Prof. V. V. Raman (18 Oct 2003)

The major problem in accepting a commonly held concept that the level of one's caste is the consequence of one's karma, i.e. the better the karma the higher the caste, is that one's caste says NOTHING whatsoever about the level of one's spiritual knowledge or attainment. After all, in the Ramayana, Ravana was a Brahmin and Shabari was a low caste (or tribal, depending on interpretation) woman. [] Yet, is this not the illusion, in reverse, that many Hindus have long lived in?

Prof. Ramdas Lamb (18 Oct 2003)

This is the eternal ontological question repeated again and again everywhere. So we should not tire to hear the answer again and again. Here is my version:

Sri Krishna says He created varna or caste according to the quality of work (karma or action) which is of three types (sattva, raja, tama). Therefore it is naturally present in human society all over the material world and universe. (Bhagavad Gita 14:13)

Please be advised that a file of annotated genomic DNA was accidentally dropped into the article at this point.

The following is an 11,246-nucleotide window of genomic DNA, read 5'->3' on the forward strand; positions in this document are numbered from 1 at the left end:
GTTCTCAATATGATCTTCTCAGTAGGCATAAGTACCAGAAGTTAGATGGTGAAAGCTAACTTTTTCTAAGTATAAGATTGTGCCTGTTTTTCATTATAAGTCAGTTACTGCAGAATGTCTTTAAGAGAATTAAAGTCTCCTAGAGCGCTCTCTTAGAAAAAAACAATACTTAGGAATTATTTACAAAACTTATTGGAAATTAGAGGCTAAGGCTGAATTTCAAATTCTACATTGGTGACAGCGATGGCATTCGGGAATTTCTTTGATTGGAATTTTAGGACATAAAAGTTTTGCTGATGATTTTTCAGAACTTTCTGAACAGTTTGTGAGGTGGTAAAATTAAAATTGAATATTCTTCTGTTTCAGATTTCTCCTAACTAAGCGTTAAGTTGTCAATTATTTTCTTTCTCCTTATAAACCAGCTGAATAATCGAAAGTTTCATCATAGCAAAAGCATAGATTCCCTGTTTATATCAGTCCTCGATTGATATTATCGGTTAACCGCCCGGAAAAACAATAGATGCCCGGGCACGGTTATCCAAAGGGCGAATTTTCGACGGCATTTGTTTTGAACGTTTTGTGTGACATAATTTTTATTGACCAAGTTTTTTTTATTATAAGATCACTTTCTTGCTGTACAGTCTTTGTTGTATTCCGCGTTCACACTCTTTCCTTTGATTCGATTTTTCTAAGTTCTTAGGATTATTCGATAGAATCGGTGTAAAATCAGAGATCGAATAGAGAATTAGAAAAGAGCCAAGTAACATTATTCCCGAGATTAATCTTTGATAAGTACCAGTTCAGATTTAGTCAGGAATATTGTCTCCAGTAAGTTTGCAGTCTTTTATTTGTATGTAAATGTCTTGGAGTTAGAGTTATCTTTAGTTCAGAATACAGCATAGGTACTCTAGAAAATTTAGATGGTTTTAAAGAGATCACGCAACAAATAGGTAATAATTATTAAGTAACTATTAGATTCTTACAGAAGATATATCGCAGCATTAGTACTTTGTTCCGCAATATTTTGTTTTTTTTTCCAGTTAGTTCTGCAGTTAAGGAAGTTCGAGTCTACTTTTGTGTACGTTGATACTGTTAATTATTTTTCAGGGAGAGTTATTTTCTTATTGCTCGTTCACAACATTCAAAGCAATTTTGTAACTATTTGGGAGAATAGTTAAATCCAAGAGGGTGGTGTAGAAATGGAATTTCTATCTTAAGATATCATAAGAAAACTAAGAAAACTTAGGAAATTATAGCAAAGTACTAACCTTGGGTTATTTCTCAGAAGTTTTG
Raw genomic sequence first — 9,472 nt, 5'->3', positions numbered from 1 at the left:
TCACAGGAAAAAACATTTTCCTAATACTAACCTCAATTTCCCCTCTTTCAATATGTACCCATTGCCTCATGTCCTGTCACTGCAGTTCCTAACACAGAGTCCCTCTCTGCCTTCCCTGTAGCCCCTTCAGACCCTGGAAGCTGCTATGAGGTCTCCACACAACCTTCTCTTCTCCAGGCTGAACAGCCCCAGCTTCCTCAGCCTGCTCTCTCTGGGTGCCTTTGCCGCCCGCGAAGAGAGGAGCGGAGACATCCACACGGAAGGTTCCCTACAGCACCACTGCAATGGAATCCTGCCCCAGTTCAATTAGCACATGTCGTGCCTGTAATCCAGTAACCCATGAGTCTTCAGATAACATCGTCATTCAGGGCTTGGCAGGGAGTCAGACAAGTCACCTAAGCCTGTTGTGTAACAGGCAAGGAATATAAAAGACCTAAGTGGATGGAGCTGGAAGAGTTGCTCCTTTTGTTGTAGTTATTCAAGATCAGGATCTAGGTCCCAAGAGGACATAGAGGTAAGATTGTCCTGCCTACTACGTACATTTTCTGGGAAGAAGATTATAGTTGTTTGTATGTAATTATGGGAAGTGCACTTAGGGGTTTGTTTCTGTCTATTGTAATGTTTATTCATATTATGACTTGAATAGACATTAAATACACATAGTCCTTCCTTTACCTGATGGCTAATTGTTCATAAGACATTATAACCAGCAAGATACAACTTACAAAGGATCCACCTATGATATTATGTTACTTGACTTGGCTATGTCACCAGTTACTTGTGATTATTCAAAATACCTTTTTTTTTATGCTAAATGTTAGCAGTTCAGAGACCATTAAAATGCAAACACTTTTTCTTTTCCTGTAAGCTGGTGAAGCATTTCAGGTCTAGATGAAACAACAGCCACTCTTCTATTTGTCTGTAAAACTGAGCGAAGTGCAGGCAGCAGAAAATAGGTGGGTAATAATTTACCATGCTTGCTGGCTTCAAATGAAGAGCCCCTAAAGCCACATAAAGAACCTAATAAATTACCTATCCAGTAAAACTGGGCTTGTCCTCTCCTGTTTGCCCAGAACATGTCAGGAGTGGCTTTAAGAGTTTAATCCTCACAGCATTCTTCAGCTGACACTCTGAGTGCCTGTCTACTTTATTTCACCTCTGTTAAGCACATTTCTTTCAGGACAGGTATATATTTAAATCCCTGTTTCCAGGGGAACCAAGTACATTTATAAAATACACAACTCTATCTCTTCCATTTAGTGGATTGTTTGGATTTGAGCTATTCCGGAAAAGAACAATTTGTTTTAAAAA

Because varna is based on quality of work, if one wants to change varna one has to only change one's quality of work through proper education, discipline and training.

In the material world everyone is conditioned by the three modes of material nature. Therefore everyone has a varna. (Bhagavad Gita 14:5)

However, the goal of life is to transcend these material modes and varnas altogether.

"With sword in hand, the intelligent cut through the binding knots of reactionary work (karma) by remembering the Personality of Godhead. Therefore, who will not pay attention to His message?" (Srimad Bhagavatam 1.2.15)

Sri Harinam (19 Oct 2003)

Unfortunately, far too many [Hindus] ignore such an approach and continue to think karma and caste of birth run hierarchically parallel. While I strongly believe in the law of karma, I do not believe that caste reveals anything absolute about one's karma.